Four convicted in homophobic murder

Three of the four suspects in the Ihsane Jarfi murder case have been found guilty of murder with homophobic motives. A fourth suspect has been found guilty of manslaughter with homophobic motives. The accused had always denied their assault was the result of an outburst of homophobic violence, but the court clearly ruled otherwise.
Sophie Kip

32-year-old Jarfi went missing in the night of Sunday 22 April 2012. Just before he vanished, he had visited a pub that is popular with gays, and he was last seen when he got in a car together with the four suspects. On 1 May 2012 his body was discovered in the woodlands of Nandrin, in Liège province. He had died a violent death.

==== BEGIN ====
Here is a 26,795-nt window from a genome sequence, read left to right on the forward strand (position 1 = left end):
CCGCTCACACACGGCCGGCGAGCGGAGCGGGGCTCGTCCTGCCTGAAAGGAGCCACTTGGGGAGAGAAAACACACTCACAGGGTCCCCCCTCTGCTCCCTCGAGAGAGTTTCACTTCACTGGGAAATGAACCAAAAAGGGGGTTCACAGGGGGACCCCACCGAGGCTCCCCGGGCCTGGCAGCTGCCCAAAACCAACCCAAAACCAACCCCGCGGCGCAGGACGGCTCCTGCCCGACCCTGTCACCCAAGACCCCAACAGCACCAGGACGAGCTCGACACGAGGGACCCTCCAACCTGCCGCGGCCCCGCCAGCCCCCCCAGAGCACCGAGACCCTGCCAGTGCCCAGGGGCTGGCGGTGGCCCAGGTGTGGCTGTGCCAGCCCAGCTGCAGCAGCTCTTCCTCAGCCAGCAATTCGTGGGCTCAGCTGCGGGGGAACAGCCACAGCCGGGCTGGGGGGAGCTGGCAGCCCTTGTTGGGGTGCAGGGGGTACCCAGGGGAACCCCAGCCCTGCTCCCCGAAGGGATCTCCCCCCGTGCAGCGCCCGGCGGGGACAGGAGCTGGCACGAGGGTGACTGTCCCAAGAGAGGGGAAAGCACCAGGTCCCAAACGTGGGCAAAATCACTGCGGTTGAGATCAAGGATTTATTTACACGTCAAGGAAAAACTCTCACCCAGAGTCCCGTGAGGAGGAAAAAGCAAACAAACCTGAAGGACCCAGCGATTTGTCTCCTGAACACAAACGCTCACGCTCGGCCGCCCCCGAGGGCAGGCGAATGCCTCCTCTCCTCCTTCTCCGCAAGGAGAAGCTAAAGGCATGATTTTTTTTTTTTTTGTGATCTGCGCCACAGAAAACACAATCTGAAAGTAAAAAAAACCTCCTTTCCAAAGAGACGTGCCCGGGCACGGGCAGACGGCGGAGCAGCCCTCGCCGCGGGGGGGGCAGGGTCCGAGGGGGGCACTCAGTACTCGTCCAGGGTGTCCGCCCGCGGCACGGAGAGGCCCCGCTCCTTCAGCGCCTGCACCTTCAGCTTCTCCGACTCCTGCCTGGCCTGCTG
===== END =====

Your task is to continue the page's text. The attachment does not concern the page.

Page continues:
The murder was soon thought to be a homophobic act, which would make it the first official homophobic murder in Belgium. The suspects denied this, but have now been convicted. The homophobic aspect is an aggravating circumstance. Their sentences were announced this afternoon: the first three were given a life-long sentence, while the fourth man received a 30-year sentence.

"Stigmatising effect"

The centre for equal rights and opportunities is relieved that homophobia has been recognised as an aggravating circumstance. "Murdering someone is of course intolerable", director Jozef De Witte said. "But if the murder is committed because of someone's sexual preferences, it touches not only the person itself, but also society as a whole. These criminal acts trigger a feeling of vulnerability among the victim's friends and family, but also among all homosexuals. They also have a strong stigmatising effect and have a bad impact on society as a whole."